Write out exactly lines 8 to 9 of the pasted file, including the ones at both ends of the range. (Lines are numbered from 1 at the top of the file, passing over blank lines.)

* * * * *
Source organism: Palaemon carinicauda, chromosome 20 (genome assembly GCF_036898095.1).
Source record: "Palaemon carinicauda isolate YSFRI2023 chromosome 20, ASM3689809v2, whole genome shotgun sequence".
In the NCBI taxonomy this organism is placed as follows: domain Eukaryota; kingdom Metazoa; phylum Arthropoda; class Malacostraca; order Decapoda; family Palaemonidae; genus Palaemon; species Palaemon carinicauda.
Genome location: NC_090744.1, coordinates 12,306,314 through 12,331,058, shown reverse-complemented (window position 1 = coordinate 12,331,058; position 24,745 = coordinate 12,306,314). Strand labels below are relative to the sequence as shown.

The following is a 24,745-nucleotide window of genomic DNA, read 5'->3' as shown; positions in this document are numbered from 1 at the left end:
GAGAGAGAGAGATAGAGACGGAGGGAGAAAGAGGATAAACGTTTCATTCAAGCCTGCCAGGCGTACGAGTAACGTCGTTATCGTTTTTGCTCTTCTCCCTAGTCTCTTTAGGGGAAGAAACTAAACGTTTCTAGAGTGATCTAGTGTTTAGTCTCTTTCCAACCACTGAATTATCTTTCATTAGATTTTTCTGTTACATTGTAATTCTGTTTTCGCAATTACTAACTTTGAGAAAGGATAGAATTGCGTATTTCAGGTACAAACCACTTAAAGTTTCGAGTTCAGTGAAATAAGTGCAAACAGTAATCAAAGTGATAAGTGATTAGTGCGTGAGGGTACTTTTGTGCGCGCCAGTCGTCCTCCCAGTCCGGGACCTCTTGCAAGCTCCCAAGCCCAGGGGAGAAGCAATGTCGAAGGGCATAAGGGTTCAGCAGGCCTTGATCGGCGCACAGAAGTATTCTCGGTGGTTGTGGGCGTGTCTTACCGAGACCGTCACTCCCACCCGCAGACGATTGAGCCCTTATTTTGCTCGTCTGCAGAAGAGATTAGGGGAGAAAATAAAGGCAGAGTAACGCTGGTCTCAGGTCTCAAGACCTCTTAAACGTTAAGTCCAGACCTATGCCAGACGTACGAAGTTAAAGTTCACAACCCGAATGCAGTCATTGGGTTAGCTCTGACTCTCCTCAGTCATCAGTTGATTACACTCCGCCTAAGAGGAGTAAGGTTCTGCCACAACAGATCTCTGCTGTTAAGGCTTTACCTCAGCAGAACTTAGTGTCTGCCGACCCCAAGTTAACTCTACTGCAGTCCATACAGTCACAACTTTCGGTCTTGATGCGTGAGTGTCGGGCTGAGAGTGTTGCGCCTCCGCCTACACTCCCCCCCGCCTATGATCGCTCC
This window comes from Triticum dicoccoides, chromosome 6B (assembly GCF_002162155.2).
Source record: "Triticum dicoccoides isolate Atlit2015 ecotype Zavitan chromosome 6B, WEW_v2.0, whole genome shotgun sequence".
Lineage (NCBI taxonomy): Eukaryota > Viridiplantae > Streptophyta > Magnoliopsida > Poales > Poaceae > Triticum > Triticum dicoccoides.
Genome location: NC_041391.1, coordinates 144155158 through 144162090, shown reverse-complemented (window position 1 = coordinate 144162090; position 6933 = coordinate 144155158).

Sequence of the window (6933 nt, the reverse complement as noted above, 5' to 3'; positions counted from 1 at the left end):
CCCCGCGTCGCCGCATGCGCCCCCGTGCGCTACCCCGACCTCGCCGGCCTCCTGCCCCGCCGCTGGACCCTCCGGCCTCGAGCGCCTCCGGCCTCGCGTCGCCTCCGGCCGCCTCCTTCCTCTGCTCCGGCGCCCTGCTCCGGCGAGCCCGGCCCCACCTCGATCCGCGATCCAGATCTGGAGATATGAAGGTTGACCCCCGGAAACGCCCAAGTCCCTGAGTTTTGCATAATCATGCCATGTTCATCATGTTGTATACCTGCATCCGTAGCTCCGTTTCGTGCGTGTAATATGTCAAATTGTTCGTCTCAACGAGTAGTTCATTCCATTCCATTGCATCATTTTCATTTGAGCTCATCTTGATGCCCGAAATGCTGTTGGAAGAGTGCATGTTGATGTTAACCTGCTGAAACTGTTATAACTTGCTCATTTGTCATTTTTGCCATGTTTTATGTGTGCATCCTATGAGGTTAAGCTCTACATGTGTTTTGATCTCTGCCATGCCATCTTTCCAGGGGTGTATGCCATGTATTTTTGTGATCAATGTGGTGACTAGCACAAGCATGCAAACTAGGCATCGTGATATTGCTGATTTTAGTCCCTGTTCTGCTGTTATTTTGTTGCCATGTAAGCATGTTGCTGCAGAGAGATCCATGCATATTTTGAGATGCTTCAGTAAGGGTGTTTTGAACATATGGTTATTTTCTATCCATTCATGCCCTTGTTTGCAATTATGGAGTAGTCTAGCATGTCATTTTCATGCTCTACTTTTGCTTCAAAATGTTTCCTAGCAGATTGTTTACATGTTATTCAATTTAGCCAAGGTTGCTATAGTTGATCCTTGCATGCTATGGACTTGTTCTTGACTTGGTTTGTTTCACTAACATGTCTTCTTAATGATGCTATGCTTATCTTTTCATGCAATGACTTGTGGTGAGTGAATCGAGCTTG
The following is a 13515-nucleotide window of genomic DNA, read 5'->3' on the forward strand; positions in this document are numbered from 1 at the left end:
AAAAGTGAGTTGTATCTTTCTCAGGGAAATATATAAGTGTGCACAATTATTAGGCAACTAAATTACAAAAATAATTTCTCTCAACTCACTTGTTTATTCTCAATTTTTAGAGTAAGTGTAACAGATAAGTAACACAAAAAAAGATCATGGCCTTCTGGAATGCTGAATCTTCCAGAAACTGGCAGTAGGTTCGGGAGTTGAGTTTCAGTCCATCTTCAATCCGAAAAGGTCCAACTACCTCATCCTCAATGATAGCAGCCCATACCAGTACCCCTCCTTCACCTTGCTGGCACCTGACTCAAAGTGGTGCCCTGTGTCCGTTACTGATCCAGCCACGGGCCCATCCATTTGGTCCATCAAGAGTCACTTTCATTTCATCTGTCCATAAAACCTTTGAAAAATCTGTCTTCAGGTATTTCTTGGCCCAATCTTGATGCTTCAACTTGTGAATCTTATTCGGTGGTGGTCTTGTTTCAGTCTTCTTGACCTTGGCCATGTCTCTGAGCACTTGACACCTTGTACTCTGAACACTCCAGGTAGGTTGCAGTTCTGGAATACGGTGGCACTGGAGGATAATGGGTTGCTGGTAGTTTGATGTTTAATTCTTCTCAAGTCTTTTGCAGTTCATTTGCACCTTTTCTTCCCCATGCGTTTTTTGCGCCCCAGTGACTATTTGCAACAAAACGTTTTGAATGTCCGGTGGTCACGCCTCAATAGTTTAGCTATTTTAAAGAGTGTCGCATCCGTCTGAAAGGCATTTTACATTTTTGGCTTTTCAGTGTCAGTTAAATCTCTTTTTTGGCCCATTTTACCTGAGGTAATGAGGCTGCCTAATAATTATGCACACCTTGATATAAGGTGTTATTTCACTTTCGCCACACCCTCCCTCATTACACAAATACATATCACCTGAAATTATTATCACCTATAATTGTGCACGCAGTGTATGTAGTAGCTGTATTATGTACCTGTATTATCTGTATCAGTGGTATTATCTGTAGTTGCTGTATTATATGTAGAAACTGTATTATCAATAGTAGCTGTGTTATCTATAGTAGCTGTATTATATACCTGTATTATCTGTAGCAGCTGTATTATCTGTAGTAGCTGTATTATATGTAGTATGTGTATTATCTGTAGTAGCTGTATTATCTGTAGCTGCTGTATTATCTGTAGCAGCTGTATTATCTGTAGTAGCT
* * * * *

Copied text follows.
Source record: "Triticum dicoccoides isolate Atlit2015 ecotype Zavitan chromosome 6B, WEW_v2.0, whole genome shotgun sequence".
Lineage (NCBI taxonomy): Eukaryota > Viridiplantae > Streptophyta > Magnoliopsida > Poales > Poaceae > Triticum > Triticum dicoccoides.